• Choice of web frameworks: a good selection of web development frameworks is absolutely essential if you want to build the best.
  • Debugging: a greater availability of debugging tools is an advantage. More time spent weeding out problems means less time spent on building.

PHP vs Python – let’s compare

Ease of Learning

Python is the simpler of the two to learn. It’s an all-round programming language and you can become proficient at it quite quickly. In fact, Python is such a quick learn that it’s the favoured choice for most entry-level programming courses. You can write a Python program with less code than other languages, so it’s no wonder that professionals have two it. It uses simpler syntax and you don’t need a degree in Martian in order to read it. Which is to say that it’s easily understandable compared to many other languages.

PHP struggles in comparison because it was created with web applications in mind, and these tend to have a higher level of complexity than programs that only have to run on one device. That’s why PHP is more complicated and so more difficult to learn.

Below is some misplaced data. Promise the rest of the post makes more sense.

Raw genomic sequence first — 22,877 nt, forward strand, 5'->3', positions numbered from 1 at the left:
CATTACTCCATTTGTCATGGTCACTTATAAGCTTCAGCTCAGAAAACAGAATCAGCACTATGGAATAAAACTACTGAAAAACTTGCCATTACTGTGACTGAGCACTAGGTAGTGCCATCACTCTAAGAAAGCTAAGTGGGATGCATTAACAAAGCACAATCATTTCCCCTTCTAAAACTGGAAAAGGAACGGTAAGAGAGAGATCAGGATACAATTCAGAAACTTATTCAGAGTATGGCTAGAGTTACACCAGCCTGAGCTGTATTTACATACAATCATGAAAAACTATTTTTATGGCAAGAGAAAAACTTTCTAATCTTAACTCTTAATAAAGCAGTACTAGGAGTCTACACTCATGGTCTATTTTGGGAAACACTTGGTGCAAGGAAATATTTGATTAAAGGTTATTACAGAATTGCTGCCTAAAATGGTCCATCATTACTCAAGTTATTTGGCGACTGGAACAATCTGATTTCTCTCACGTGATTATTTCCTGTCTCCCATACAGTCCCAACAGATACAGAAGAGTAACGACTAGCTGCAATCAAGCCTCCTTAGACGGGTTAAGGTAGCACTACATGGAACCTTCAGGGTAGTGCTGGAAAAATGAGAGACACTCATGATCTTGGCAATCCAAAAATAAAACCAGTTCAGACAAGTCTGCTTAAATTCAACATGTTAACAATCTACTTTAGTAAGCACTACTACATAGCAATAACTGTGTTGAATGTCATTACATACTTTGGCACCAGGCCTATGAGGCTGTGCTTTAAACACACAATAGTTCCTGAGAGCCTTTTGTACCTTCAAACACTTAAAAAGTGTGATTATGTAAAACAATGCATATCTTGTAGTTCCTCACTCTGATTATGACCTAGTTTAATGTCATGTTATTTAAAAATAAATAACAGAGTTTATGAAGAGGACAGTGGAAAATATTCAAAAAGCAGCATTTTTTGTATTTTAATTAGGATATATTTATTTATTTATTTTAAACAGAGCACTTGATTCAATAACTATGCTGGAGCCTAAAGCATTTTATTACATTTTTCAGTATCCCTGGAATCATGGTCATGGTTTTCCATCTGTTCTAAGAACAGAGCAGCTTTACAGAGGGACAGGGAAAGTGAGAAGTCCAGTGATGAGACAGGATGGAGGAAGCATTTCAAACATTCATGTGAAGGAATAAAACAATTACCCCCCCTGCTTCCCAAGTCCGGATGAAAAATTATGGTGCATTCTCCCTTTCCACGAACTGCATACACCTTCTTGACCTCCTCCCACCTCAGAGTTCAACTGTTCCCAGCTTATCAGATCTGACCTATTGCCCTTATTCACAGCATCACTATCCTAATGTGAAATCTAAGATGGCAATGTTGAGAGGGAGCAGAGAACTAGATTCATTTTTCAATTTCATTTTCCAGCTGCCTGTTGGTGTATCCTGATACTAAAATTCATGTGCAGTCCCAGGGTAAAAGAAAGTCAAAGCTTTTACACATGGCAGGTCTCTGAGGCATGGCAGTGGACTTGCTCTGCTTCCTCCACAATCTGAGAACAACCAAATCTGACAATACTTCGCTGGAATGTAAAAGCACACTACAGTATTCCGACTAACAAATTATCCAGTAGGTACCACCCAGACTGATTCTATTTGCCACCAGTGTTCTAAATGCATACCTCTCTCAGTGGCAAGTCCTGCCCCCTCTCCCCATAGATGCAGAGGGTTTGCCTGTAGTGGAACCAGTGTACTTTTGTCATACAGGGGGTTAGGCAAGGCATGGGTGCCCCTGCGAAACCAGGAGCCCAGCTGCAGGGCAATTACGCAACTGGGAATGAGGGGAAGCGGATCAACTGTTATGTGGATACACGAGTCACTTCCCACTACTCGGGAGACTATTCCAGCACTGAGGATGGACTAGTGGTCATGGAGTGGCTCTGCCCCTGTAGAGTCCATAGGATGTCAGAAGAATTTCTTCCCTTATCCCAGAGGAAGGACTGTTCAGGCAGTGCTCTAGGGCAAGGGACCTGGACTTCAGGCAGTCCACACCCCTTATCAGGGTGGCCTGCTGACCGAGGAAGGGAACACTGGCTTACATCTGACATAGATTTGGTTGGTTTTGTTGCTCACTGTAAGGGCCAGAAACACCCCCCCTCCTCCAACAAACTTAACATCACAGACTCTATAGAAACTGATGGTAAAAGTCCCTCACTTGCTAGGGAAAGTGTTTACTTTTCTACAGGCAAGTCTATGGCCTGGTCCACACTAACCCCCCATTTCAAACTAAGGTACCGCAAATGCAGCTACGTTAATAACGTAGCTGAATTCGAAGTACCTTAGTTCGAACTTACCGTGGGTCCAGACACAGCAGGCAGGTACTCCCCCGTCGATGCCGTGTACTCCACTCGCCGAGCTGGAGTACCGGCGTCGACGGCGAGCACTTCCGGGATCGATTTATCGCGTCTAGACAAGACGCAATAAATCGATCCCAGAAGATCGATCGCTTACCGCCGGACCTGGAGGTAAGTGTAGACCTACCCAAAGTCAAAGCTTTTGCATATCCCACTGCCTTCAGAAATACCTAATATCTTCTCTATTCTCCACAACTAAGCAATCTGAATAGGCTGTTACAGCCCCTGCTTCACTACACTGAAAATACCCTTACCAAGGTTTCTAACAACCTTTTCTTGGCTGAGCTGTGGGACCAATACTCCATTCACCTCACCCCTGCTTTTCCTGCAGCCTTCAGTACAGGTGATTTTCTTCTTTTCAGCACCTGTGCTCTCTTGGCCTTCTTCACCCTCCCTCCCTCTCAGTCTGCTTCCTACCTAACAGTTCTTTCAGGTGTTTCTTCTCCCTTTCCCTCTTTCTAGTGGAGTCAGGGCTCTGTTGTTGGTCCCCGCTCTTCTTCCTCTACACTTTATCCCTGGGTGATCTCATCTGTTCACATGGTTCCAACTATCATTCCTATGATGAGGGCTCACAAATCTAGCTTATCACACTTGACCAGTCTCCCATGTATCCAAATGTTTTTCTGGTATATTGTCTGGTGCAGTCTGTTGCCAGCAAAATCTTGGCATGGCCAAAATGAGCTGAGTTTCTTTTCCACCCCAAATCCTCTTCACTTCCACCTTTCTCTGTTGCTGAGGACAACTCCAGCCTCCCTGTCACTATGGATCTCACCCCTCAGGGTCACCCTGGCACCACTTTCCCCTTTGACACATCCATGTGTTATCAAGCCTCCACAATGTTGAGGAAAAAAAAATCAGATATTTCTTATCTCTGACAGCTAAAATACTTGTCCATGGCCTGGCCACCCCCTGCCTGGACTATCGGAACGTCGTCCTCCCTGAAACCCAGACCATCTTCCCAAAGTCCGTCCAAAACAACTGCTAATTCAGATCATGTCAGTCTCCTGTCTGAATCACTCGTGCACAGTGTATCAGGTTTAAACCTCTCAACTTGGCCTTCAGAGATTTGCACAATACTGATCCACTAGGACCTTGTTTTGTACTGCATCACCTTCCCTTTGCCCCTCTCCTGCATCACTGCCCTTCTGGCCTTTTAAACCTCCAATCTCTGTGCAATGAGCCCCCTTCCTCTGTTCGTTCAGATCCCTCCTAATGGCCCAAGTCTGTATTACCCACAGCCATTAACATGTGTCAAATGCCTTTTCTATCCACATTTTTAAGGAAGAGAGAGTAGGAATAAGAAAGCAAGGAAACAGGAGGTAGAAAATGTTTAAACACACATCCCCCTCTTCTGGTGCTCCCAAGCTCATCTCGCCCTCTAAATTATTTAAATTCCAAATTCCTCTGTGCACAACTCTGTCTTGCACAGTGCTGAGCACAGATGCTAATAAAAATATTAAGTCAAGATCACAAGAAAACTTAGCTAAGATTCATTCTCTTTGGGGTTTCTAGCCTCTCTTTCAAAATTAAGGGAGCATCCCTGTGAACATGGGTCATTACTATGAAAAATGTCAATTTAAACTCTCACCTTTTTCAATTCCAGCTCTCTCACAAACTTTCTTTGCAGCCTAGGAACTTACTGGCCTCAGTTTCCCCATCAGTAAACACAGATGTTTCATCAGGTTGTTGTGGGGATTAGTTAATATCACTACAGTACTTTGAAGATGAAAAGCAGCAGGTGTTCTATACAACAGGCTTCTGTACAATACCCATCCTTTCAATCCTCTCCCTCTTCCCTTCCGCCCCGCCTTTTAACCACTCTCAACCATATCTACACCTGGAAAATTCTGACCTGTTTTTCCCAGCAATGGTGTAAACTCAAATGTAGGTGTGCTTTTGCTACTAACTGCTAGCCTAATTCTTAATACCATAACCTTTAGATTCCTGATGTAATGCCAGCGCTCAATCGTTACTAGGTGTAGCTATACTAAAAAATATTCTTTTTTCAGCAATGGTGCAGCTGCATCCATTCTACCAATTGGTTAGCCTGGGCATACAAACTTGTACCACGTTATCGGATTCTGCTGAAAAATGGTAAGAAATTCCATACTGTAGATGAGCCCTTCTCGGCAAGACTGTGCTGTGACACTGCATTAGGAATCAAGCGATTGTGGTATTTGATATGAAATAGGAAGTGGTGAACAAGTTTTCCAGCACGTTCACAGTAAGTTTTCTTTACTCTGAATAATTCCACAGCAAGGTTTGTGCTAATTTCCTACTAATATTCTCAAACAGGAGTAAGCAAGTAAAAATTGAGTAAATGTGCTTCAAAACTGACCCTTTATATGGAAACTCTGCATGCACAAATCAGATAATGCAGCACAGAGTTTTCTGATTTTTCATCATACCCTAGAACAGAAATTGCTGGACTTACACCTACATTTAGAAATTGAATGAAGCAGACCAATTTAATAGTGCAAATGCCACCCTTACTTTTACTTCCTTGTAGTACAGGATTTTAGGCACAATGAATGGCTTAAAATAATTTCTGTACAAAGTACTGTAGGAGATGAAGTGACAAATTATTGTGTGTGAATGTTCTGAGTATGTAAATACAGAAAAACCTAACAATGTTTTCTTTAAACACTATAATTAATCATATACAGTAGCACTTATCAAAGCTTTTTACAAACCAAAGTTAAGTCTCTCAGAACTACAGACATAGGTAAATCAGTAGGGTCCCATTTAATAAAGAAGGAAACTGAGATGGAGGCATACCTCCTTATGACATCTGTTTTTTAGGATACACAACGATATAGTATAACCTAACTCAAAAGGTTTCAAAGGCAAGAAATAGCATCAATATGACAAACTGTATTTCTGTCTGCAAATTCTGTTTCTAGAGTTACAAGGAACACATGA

Programmers don’t want to take too much time away from their day-to-day work while they pick up a new language. Python is more beginner friendly than PHP, which has a pretty steep learning curve. The PHP developer community does all it can to make life easier for new programmers, but that’s never going to be enough to close the gap with Python. So it’s the winner here in the battle of Python vs PHP.

Community support

Python and PHP both offer great community support. PHP has been around longer in the web application arena, so there are now loads of seasoned developers ready and waiting to offer their advice and insights.

Python may be newer, but it also has a very engaged and knowledgeable community of developers, so new Python applications are being developed by them all the time. This means that the question of Python vs PHP sees them fairly evenly matched here.